This is absolutely how I react when I see mochi and/or macarons:

Why am I obsessed? I have no idea. I just really, REALLY like these two desserts in particular. Maybe it’s because they’re so delicate, yet so delicious without being over indulgent. You are satisfied with just a few bites.

I’m not a big fan of pies, tarts, cake, cupcakes, or pastries for the most part, because I find a lot of it to be too buttery or covered in whipped cream (which I loathe).


The best mochi can be found in Japan.

Failing that, at Minamoto Kitchoan in NYC, USA. They also have locations in London, England and Paris, France.

Otherwise, most Japanese grocery stores sell mochi, but it’s the prepackaged stuff. It’s still okay, but it isn’t 100% authentic to me as it’s industrialized.

This is what delicious mochi looks like:

Soft and chewy on the outside, with a delicious filling on the inside.

Bad mochi, is really sweet, HUGE (like a massive cookie), and too covered in this kind of starch or powder that makes it turn white.


The best macarons can be found at these locations in order of awesomeness:

  1. Pierre Hermé  — Paris, France (It is THE BEST place to get the best in the world. Period.)
  2. De Neuville — Hong Kong (but not in Paris, it is HORRIBLE in Paris) Out of business!! Oct 2012
  3. Ladureé — NYC, USA (The Parisian location is a tourist trap with awful macarons!!)
  4. La Maison du Macaron — Montréal, Canada (My fave place for flavours & variety)
  5. Point G — Montréal, Canada (it’s right around the corner from La Maison du Macaron)
  6. Bar Boulud — NYC, USA (Not bad, 4 flavours, always a decent experience)
  7. Francois Payard Bakery — NYC, USA (I’ve only had one of them be unappetizing once in 20 times)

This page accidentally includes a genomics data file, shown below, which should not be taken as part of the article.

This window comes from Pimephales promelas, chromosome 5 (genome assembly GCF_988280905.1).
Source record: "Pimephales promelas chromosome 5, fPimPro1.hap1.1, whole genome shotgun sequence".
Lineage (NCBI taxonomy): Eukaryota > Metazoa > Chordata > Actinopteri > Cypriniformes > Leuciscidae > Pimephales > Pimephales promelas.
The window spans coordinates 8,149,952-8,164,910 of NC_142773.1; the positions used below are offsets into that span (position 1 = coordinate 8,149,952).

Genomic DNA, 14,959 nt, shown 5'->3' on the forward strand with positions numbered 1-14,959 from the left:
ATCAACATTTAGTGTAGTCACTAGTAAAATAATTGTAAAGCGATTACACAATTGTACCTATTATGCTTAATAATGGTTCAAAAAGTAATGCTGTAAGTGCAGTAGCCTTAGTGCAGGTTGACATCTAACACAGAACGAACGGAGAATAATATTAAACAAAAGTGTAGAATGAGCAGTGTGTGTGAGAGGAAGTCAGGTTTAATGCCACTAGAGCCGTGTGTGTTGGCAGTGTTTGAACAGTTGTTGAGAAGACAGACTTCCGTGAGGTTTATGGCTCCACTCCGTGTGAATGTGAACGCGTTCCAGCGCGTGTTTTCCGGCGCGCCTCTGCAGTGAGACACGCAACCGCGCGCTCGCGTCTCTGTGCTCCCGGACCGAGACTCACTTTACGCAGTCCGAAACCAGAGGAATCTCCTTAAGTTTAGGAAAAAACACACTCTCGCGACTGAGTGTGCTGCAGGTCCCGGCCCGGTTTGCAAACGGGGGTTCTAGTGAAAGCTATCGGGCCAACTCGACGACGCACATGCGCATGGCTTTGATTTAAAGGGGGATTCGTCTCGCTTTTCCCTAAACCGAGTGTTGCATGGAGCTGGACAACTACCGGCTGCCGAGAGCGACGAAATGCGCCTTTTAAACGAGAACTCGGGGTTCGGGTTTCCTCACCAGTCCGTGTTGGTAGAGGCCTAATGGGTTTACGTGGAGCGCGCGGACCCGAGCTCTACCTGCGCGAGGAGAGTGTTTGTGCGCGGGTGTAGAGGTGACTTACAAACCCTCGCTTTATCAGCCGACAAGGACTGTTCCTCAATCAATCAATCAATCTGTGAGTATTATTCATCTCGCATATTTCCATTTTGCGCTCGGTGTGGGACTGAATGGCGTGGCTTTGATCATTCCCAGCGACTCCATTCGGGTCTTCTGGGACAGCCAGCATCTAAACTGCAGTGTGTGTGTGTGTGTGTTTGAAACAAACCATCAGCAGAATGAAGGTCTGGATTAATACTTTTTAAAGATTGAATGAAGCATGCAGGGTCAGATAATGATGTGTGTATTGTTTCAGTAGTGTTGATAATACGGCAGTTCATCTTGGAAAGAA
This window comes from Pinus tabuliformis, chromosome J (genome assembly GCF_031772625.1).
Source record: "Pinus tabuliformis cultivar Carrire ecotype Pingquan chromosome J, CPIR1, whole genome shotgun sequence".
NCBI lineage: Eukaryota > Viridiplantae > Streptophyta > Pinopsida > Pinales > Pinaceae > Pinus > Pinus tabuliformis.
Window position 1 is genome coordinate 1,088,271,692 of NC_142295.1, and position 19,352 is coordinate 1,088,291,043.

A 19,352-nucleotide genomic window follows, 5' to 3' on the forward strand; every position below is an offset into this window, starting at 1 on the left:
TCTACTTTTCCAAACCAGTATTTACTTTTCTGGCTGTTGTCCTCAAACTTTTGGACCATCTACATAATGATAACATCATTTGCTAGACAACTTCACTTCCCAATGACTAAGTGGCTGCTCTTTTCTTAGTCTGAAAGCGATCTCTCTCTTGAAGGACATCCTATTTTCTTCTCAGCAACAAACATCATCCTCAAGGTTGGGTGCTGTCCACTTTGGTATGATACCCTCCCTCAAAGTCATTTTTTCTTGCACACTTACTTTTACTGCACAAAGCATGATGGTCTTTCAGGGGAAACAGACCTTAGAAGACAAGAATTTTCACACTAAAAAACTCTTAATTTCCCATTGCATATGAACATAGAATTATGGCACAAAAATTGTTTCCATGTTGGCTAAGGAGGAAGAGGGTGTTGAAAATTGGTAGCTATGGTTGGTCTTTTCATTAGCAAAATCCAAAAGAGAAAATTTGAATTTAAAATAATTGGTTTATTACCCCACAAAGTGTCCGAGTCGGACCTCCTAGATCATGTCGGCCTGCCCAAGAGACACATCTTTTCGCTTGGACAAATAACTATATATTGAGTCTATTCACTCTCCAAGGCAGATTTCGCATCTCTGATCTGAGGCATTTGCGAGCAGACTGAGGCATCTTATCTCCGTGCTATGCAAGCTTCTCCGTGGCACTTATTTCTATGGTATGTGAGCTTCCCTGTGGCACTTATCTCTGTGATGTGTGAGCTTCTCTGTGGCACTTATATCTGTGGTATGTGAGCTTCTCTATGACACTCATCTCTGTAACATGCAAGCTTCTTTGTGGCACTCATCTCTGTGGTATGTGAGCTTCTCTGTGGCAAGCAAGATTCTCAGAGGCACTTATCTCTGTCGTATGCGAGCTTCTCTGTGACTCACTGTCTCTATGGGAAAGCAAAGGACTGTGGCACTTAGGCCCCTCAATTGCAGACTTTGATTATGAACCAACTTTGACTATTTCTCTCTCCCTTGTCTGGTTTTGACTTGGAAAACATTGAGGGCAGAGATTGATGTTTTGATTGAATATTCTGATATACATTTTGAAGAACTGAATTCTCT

8. McDonalds Cafe in Paris — Paris, France (No.. seriously! Cheap, a good quick fix for macarons)
Special mentions for one-off macarons:
  1. Bouchon Bakery — NYC, USA (For *PB&J macarons only! The rest ..ick)
  2. La Maison du Chocolat — NYC, USA (For the lemon chocolate ones only)

Where should you NOT buy macarons?

Any place not listed on here such as some of these macaron places:

  • Nadege (Toronto, Canada) — Total hit and miss, no consistency & they had buttercreams. Ick.
  • Butter Avenue (Toronto, Canada) — All the buttercreams are disgusting, try only the fruit ones (cassis and raspberry, the lemon one tastes like sugary lemon dish soap)
  • Moroco (Toronto, Canada) — DISGUSTING. Dry, old, fugeddaboutit.
  • La Maison du Macaron (NYC) — Not the same as the one in Montreal. They looked horrible.
  • Macaron Cafe (NYC) — AWFUL. I have never had a macaron I wanted to throw out, and this was it


I am a SERIOUS connoisseur of macarons. You have no idea how crazy I can get, but I am also cheap and I like to get good quality macarons for a decent price.

(Laduree is a bit expensive for my budget, as they’ve just raised the prices again)

For every place listed, I’ve tried 3-4 bad places that claimed to sell good macarons and masqueraded as a the real deal — Moroco in Yorkville in Toronto is one such shameful place, and so are most of the macaron shops in NYC except for the ones listed above.